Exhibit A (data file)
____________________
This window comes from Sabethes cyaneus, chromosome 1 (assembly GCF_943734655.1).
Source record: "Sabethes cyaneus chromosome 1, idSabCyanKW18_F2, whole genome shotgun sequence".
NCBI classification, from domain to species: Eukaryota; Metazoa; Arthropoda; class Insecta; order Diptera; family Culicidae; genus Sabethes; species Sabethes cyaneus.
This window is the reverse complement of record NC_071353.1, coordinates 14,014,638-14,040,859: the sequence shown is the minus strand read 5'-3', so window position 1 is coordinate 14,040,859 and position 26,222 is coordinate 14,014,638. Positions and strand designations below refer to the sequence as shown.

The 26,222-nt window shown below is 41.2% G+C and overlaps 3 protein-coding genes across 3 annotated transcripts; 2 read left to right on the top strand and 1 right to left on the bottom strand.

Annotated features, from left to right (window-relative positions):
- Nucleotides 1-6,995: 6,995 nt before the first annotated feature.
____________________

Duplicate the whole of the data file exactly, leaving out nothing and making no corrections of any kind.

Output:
This window comes from Sabethes cyaneus, chromosome 1 (assembly GCF_943734655.1).
Source record: "Sabethes cyaneus chromosome 1, idSabCyanKW18_F2, whole genome shotgun sequence".
NCBI classification, from domain to species: Eukaryota; Metazoa; Arthropoda; class Insecta; order Diptera; family Culicidae; genus Sabethes; species Sabethes cyaneus.
This window is the reverse complement of record NC_071353.1, coordinates 14,014,638-14,040,859: the sequence shown is the minus strand read 5'-3', so window position 1 is coordinate 14,040,859 and position 26,222 is coordinate 14,014,638. Positions and strand designations below refer to the sequence as shown.

The 26,222-nt window shown below is 41.2% G+C and overlaps 3 protein-coding genes across 3 annotated transcripts; 2 read left to right on the top strand and 1 right to left on the bottom strand.

Annotated features, from left to right (window-relative positions):
- Nucleotides 1-6,995: 6,995 nt before the first annotated feature.